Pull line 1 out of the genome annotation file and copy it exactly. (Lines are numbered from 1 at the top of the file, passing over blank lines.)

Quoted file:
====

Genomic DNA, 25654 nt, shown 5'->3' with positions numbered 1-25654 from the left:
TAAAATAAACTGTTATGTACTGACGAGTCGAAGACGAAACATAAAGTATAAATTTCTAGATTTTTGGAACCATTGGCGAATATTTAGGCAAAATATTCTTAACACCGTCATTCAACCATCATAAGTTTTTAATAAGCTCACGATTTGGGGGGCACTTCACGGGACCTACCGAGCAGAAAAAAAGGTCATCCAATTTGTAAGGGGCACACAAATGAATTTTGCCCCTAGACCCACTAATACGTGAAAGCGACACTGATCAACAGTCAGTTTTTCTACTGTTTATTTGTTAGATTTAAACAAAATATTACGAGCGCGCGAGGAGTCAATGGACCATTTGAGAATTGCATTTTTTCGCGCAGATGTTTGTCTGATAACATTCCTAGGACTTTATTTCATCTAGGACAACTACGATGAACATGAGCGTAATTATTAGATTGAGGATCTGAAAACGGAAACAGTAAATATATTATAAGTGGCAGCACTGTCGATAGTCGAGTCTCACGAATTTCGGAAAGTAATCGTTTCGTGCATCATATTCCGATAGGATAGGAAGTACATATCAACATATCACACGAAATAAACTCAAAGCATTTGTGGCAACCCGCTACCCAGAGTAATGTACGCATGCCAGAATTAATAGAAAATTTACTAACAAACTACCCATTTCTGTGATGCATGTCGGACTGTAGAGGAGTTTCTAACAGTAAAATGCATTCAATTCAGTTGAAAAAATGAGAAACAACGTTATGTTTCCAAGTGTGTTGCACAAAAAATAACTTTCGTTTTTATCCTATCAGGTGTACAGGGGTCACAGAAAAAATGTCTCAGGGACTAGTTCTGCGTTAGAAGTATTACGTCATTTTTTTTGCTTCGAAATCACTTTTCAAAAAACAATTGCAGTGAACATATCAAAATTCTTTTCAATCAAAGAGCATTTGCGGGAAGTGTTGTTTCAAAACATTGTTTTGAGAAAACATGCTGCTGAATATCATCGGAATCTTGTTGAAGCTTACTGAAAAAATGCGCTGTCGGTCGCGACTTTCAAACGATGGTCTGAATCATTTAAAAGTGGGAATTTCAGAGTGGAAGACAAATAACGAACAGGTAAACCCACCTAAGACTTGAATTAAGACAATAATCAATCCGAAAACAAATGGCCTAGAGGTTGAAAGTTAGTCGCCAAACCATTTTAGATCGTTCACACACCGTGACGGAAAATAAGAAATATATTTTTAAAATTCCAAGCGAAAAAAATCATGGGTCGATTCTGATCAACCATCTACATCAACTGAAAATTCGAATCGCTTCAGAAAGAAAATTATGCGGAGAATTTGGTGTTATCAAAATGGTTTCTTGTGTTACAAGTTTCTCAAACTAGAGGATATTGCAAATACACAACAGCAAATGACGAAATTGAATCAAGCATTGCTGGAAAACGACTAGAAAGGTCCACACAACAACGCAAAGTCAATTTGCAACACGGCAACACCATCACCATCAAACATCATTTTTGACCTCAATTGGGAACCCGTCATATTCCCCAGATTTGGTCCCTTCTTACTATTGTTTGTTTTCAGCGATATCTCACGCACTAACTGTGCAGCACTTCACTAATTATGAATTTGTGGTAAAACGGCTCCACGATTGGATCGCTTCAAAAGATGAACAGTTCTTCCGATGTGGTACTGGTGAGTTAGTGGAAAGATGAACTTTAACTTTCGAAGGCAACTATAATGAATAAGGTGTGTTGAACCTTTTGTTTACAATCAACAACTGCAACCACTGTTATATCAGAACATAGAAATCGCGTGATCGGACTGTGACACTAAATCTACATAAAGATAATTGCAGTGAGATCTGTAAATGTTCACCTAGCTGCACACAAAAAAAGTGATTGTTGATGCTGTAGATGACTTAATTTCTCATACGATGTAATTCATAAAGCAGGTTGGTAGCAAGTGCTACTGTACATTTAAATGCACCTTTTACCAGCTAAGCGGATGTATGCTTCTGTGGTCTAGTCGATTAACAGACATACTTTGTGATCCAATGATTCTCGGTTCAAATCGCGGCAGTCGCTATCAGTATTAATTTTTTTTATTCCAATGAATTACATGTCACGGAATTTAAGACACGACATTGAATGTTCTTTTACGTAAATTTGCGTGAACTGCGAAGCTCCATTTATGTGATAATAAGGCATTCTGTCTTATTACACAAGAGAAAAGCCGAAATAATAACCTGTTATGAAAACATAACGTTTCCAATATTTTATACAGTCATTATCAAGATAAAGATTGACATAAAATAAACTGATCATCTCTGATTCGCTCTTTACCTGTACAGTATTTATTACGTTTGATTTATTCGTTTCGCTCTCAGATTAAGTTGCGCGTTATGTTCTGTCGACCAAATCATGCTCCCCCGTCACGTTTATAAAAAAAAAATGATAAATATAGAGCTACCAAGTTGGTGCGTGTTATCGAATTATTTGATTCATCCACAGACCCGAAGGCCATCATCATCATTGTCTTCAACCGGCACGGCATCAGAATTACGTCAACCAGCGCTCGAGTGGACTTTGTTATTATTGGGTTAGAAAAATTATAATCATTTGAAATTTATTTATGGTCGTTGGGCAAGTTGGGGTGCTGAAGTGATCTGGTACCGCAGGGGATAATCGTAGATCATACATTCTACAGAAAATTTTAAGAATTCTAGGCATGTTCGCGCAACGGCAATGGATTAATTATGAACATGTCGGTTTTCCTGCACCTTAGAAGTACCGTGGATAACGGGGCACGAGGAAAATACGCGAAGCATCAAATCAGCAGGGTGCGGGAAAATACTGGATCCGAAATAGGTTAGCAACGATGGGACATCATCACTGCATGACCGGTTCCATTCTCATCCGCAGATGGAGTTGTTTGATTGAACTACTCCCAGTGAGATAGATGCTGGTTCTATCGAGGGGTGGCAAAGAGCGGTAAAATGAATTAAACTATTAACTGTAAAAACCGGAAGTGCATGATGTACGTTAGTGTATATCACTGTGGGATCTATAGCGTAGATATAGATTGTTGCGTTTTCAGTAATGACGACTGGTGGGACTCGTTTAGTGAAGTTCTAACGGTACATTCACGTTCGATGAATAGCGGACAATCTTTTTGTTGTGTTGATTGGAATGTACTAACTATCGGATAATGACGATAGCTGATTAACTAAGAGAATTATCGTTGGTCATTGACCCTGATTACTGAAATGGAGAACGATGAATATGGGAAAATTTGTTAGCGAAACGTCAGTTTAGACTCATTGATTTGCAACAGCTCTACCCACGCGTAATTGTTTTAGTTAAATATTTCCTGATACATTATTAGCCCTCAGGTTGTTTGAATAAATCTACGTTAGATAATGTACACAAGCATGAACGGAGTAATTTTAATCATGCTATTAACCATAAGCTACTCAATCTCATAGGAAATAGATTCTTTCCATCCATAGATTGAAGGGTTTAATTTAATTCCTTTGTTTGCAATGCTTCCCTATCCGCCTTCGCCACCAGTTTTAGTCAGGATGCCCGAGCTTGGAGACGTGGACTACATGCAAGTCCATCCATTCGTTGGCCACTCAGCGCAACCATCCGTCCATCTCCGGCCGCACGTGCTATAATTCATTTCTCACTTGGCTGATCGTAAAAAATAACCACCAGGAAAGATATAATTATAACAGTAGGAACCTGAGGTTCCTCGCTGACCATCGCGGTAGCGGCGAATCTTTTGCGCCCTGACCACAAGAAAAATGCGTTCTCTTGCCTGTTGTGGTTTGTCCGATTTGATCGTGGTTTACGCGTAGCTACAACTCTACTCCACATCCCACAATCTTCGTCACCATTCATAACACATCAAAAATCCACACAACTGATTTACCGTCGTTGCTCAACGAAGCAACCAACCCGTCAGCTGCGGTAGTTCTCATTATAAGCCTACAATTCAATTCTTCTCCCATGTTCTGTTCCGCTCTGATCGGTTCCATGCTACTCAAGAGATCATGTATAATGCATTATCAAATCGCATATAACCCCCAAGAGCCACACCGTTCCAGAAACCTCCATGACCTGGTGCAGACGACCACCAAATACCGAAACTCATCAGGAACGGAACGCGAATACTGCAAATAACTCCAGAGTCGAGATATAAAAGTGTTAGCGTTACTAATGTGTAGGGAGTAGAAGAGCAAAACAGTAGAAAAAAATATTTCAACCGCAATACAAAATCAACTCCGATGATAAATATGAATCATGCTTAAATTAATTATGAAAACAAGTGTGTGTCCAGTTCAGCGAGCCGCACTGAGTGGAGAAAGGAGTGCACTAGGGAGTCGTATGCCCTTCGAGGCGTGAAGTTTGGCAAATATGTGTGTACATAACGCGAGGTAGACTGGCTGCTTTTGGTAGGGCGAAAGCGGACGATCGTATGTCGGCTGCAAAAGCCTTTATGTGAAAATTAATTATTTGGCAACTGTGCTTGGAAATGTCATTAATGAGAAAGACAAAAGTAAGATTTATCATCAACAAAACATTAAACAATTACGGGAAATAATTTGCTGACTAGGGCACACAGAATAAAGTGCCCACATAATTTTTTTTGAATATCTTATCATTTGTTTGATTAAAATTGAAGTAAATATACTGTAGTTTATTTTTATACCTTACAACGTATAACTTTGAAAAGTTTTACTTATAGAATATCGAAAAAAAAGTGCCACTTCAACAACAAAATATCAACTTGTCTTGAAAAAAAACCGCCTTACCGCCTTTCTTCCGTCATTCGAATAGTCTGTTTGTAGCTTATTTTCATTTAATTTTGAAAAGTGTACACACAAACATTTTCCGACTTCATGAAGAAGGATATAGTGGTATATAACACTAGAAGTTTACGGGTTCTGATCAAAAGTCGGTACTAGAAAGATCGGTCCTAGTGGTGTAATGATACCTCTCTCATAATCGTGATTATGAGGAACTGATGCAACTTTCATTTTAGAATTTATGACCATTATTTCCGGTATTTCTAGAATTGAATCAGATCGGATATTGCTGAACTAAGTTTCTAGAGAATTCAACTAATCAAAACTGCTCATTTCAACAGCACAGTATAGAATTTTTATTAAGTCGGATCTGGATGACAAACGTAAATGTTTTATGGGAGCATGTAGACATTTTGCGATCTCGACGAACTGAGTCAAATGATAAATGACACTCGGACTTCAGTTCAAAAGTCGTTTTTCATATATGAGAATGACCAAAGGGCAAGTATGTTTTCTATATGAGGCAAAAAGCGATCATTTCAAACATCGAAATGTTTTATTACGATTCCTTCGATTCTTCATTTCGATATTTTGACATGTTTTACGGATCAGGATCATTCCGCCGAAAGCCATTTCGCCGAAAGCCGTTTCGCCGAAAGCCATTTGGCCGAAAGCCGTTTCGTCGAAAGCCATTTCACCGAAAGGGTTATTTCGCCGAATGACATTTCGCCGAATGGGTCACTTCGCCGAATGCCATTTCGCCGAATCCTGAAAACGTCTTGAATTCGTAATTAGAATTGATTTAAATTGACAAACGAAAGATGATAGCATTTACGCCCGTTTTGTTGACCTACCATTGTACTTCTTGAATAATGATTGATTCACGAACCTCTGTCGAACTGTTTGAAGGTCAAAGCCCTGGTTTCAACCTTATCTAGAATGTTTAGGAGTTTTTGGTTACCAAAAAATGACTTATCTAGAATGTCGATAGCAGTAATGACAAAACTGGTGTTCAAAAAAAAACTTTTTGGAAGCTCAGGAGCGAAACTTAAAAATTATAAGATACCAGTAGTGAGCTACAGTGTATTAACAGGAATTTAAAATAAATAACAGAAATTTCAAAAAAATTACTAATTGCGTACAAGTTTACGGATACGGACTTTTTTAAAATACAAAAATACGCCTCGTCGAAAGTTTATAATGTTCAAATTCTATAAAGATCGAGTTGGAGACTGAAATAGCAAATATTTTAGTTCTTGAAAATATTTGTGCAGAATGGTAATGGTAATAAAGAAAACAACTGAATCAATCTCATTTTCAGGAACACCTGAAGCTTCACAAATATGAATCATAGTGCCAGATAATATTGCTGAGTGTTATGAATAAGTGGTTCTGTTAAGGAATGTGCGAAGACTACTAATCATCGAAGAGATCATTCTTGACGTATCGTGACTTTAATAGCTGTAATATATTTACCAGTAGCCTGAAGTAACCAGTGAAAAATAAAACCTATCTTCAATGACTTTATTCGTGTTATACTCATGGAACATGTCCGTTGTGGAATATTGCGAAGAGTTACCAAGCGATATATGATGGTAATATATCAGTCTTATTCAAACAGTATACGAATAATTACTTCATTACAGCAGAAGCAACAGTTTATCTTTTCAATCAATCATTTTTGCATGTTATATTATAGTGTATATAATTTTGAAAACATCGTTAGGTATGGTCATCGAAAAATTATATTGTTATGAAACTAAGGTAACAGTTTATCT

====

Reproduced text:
Genomic DNA, 25654 nt, shown 5'->3' with positions numbered 1-25654 from the left: